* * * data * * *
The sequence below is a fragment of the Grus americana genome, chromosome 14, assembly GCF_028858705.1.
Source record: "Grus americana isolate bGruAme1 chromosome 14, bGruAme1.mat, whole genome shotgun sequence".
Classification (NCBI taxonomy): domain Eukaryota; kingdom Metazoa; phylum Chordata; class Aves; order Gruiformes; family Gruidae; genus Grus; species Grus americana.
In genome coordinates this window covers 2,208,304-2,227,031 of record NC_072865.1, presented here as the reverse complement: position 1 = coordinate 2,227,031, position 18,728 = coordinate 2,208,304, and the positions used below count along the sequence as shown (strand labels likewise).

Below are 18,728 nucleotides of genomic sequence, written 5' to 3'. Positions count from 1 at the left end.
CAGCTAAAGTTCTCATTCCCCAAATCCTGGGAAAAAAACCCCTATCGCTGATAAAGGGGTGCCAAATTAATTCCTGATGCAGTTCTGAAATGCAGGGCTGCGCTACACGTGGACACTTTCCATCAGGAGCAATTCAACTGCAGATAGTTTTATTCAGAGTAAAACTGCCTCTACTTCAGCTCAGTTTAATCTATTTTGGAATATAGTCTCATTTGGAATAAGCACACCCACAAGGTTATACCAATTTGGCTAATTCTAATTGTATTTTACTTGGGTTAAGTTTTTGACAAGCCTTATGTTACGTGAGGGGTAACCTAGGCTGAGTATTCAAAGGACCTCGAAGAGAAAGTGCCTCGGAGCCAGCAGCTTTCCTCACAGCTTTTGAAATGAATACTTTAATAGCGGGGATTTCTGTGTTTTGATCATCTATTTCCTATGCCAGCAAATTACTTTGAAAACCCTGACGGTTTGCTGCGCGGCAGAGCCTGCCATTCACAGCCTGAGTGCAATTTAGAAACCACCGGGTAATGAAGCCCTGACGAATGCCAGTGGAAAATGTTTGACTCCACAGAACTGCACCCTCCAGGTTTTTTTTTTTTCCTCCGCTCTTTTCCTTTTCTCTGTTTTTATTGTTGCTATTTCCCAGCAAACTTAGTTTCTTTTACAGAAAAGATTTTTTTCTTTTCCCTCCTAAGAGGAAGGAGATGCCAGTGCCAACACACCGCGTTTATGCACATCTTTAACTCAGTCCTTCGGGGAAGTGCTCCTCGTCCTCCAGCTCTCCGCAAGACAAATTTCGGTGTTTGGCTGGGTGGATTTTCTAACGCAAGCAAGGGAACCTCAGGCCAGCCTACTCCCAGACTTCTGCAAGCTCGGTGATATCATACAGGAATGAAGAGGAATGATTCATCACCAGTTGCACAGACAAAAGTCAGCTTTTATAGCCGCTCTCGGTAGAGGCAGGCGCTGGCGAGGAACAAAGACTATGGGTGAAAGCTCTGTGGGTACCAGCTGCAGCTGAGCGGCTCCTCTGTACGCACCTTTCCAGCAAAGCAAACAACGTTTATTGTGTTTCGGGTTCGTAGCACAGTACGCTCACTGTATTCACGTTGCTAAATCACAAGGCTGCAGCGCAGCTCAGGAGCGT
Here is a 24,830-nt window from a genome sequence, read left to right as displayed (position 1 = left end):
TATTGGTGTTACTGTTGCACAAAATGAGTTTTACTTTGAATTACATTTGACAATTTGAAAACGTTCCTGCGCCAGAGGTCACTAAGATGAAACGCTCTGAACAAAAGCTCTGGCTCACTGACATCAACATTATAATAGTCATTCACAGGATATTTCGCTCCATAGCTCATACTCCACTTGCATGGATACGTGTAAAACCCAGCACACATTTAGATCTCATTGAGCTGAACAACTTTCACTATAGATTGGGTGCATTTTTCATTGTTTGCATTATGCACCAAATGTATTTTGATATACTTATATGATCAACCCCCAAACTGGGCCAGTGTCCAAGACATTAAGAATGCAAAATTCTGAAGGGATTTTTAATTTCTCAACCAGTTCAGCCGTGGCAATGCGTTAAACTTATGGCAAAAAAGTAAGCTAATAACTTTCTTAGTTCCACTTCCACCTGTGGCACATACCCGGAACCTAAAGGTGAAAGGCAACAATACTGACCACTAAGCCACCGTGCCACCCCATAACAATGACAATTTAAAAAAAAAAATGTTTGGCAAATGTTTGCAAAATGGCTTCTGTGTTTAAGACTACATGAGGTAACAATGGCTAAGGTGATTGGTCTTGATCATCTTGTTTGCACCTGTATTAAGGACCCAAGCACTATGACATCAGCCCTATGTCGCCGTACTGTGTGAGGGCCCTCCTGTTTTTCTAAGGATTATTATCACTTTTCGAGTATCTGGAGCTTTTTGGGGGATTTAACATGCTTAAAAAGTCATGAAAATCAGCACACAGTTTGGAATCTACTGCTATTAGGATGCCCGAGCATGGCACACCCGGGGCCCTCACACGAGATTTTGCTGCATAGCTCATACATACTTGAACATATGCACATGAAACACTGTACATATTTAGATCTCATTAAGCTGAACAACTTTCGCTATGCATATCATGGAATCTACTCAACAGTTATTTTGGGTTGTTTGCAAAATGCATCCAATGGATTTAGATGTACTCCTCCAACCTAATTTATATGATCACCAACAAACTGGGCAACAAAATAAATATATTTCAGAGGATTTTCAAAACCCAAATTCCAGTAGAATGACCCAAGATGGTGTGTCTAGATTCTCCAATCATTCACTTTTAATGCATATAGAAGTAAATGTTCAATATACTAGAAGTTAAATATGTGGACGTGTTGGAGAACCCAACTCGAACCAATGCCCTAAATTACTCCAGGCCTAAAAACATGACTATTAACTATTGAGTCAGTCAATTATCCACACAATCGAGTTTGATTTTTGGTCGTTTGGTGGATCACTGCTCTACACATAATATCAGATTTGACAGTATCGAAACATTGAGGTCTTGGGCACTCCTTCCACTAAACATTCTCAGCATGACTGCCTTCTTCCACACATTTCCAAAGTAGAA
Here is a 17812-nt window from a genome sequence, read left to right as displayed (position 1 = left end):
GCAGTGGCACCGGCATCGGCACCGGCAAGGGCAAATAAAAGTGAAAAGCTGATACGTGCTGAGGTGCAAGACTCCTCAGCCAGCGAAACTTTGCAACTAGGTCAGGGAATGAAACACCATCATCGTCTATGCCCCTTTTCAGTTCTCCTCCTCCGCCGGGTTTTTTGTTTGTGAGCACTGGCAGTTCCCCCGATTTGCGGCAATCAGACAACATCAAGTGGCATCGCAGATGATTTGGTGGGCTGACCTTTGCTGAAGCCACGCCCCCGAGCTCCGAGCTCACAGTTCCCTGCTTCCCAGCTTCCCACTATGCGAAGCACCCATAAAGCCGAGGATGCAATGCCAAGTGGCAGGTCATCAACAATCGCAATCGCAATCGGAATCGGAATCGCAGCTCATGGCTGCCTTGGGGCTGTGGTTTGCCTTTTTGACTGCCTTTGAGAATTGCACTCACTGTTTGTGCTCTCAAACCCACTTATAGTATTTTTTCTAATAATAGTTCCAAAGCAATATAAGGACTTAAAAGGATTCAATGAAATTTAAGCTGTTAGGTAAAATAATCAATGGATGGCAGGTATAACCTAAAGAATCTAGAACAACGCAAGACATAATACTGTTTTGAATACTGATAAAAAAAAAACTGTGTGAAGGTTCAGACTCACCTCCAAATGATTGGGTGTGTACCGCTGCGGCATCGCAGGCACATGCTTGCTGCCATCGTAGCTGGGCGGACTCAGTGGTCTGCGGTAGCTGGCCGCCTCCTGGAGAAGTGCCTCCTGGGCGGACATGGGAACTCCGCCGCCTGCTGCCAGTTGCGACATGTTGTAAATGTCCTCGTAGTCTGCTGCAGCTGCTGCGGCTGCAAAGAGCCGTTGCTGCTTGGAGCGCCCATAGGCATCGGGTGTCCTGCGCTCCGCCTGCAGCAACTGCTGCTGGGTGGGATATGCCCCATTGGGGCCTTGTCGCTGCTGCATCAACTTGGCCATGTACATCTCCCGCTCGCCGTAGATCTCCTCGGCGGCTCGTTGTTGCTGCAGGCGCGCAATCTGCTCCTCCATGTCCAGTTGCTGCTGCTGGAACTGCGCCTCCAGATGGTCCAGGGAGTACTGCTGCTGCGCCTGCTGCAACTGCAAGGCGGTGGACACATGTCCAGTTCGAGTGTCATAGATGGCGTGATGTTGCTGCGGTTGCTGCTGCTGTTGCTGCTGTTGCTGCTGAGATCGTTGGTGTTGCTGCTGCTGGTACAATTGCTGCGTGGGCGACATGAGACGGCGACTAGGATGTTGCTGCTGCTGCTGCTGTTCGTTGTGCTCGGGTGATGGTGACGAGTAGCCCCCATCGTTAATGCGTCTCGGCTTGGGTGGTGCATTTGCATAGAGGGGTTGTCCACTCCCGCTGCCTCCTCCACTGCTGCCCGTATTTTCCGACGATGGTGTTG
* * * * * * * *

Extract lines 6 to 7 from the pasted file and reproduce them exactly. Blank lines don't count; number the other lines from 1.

CAGCTAAAGTTCTCATTCCCCAAATCCTGGGAAAAAAACCCCTATCGCTGATAAAGGGGTGCCAAATTAATTCCTGATGCAGTTCTGAAATGCAGGGCTGCGCTACACGTGGACACTTTCCATCAGGAGCAATTCAACTGCAGATAGTTTTATTCAGAGTAAAACTGCCTCTACTTCAGCTCAGTTTAATCTATTTTGGAATATAGTCTCATTTGGAATAAGCACACCCACAAGGTTATACCAATTTGGCTAATTCTAATTGTATTTTACTTGGGTTAAGTTTTTGACAAGCCTTATGTTACGTGAGGGGTAACCTAGGCTGAGTATTCAAAGGACCTCGAAGAGAAAGTGCCTCGGAGCCAGCAGCTTTCCTCACAGCTTTTGAAATGAATACTTTAATAGCGGGGATTTCTGTGTTTTGATCATCTATTTCCTATGCCAGCAAATTACTTTGAAAACCCTGACGGTTTGCTGCGCGGCAGAGCCTGCCATTCACAGCCTGAGTGCAATTTAGAAACCACCGGGTAATGAAGCCCTGACGAATGCCAGTGGAAAATGTTTGACTCCACAGAACTGCACCCTCCAGGTTTTTTTTTTTTCCTCCGCTCTTTTCCTTTTCTCTGTTTTTATTGTTGCTATTTCCCAGCAAACTTAGTTTCTTTTACAGAAAAGATTTTTTTCTTTTCCCTCCTAAGAGGAAGGAGATGCCAGTGCCAACACACCGCGTTTATGCACATCTTTAACTCAGTCCTTCGGGGAAGTGCTCCTCGTCCTCCAGCTCTCCGCAAGACAAATTTCGGTGTTTGGCTGGGTGGATTTTCTAACGCAAGCAAGGGAACCTCAGGCCAGCCTACTCCCAGACTTCTGCAAGCTCGGTGATATCATACAGGAATGAAGAGGAATGATTCATCACCAGTTGCACAGACAAAAGTCAGCTTTTATAGCCGCTCTCGGTAGAGGCAGGCGCTGGCGAGGAACAAAGACTATGGGTGAAAGCTCTGTGGGTACCAGCTGCAGCTGAGCGGCTCCTCTGTACGCACCTTTCCAGCAAAGCAAACAACGTTTATTGTGTTTCGGGTTCGTAGCACAGTACGCTCACTGTATTCACGTTGCTAAATCACAAGGCTGCAGCGCAGCTCAGGAGCGT
Here is a 24,830-nt window from a genome sequence, read left to right as displayed (position 1 = left end):